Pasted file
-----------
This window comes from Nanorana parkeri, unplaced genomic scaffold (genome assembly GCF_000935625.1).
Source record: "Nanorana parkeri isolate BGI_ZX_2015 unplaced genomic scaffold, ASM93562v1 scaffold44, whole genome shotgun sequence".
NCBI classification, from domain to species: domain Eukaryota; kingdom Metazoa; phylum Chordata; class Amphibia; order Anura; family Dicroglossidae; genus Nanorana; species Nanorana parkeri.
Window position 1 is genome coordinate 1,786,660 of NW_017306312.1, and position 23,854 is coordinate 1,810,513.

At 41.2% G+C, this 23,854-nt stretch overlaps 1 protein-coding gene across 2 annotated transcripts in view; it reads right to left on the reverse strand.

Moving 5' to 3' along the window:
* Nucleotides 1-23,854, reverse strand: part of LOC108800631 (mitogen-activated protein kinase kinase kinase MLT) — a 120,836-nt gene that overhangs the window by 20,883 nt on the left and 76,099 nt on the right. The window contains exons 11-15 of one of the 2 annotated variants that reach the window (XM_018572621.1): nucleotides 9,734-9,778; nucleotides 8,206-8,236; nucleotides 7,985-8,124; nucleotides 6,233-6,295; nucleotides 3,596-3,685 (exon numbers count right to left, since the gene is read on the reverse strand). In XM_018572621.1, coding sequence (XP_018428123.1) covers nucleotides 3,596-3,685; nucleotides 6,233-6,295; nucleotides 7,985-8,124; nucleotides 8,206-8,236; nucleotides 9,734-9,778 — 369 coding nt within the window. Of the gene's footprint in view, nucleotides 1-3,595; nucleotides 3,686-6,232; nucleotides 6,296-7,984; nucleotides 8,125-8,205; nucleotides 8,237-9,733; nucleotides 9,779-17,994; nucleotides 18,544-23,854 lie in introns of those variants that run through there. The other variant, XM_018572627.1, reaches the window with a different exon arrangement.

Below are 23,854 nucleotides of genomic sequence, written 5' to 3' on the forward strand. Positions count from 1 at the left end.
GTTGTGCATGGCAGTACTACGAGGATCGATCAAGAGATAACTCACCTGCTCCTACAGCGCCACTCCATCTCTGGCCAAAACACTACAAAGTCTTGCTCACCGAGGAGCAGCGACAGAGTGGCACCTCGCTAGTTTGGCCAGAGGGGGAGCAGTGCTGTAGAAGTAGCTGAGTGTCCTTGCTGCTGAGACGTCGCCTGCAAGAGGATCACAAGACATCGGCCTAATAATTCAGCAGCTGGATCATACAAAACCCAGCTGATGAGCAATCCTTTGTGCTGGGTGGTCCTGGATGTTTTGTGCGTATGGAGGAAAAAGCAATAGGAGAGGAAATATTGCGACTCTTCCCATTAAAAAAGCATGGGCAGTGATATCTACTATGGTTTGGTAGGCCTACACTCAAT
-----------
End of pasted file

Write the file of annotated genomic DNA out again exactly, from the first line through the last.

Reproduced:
This window comes from Nanorana parkeri, unplaced genomic scaffold (genome assembly GCF_000935625.1).
Source record: "Nanorana parkeri isolate BGI_ZX_2015 unplaced genomic scaffold, ASM93562v1 scaffold44, whole genome shotgun sequence".
NCBI classification, from domain to species: domain Eukaryota; kingdom Metazoa; phylum Chordata; class Amphibia; order Anura; family Dicroglossidae; genus Nanorana; species Nanorana parkeri.
Window position 1 is genome coordinate 1,786,660 of NW_017306312.1, and position 23,854 is coordinate 1,810,513.

At 41.2% G+C, this 23,854-nt stretch overlaps 1 protein-coding gene across 2 annotated transcripts in view; it reads right to left on the reverse strand.

Moving 5' to 3' along the window:
* Nucleotides 1-23,854, reverse strand: part of LOC108800631 (mitogen-activated protein kinase kinase kinase MLT) — a 120,836-nt gene that overhangs the window by 20,883 nt on the left and 76,099 nt on the right. The window contains exons 11-15 of one of the 2 annotated variants that reach the window (XM_018572621.1): nucleotides 9,734-9,778; nucleotides 8,206-8,236; nucleotides 7,985-8,124; nucleotides 6,233-6,295; nucleotides 3,596-3,685 (exon numbers count right to left, since the gene is read on the reverse strand). In XM_018572621.1, coding sequence (XP_018428123.1) covers nucleotides 3,596-3,685; nucleotides 6,233-6,295; nucleotides 7,985-8,124; nucleotides 8,206-8,236; nucleotides 9,734-9,778 — 369 coding nt within the window. Of the gene's footprint in view, nucleotides 1-3,595; nucleotides 3,686-6,232; nucleotides 6,296-7,984; nucleotides 8,125-8,205; nucleotides 8,237-9,733; nucleotides 9,779-17,994; nucleotides 18,544-23,854 lie in introns of those variants that run through there. The other variant, XM_018572627.1, reaches the window with a different exon arrangement.

Below are 23,854 nucleotides of genomic sequence, written 5' to 3' on the forward strand. Positions count from 1 at the left end.
GTTGTGCATGGCAGTACTACGAGGATCGATCAAGAGATAACTCACCTGCTCCTACAGCGCCACTCCATCTCTGGCCAAAACACTACAAAGTCTTGCTCACCGAGGAGCAGCGACAGAGTGGCACCTCGCTAGTTTGGCCAGAGGGGGAGCAGTGCTGTAGAAGTAGCTGAGTGTCCTTGCTGCTGAGACGTCGCCTGCAAGAGGATCACAAGACATCGGCCTAATAATTCAGCAGCTGGATCATACAAAACCCAGCTGATGAGCAATCCTTTGTGCTGGGTGGTCCTGGATGTTTTGTGCGTATGGAGGAAAAAGCAATAGGAGAGGAAATATTGCGACTCTTCCCATTAAAAAAGCATGGGCAGTGATATCTACTATGGTTTGGTAGGCCTACACTCAAT